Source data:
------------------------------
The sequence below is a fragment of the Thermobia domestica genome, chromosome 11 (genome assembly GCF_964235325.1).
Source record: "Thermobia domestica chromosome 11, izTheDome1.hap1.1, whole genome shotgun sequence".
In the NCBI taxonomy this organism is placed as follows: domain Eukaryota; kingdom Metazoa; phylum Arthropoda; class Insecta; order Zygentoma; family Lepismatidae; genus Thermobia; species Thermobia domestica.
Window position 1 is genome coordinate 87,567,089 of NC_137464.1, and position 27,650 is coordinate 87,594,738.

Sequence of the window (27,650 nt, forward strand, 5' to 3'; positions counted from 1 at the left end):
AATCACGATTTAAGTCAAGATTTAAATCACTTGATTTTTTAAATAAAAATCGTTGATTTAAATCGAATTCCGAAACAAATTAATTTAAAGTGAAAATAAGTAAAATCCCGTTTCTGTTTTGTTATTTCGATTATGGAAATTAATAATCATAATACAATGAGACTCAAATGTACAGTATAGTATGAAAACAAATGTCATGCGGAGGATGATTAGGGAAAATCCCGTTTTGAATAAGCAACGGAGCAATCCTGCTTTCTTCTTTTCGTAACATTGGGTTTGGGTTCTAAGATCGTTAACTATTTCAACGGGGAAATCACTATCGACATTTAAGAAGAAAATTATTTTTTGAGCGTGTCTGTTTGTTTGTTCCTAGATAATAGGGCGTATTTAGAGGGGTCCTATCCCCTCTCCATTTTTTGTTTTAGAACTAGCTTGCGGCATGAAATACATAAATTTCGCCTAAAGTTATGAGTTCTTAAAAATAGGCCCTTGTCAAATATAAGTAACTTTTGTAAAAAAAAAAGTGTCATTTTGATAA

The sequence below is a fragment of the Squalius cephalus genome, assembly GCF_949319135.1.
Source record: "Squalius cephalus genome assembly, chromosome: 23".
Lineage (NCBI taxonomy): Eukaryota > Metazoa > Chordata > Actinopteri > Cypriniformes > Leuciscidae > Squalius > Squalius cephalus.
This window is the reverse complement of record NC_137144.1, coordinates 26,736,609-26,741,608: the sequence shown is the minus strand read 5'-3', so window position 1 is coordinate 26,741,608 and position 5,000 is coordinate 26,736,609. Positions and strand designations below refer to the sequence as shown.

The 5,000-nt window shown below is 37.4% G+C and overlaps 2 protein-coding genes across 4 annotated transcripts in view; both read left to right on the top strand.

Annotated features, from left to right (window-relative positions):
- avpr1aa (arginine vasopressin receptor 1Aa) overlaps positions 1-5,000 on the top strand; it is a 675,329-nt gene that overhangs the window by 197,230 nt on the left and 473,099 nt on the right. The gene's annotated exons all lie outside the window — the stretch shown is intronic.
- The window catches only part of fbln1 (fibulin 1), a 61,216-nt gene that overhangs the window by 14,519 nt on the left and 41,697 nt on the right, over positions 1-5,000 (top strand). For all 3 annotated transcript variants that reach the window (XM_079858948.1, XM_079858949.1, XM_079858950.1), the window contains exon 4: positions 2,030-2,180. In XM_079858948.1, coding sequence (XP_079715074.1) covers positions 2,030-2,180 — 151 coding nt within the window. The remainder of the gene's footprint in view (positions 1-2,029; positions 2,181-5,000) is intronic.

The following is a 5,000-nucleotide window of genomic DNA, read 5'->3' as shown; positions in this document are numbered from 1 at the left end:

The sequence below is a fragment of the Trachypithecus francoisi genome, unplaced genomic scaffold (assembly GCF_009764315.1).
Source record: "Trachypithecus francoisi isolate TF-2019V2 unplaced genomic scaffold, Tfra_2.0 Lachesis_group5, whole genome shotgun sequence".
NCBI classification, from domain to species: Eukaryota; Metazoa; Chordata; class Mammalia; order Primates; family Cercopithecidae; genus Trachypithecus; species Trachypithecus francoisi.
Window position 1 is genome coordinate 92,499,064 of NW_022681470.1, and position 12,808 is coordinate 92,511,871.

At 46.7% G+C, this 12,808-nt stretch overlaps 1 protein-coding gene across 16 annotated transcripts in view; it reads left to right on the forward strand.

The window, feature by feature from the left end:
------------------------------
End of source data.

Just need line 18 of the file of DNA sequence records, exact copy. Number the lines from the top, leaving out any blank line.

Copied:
NCBI classification, from domain to species: Eukaryota; Metazoa; Chordata; class Mammalia; order Primates; family Cercopithecidae; genus Trachypithecus; species Trachypithecus francoisi.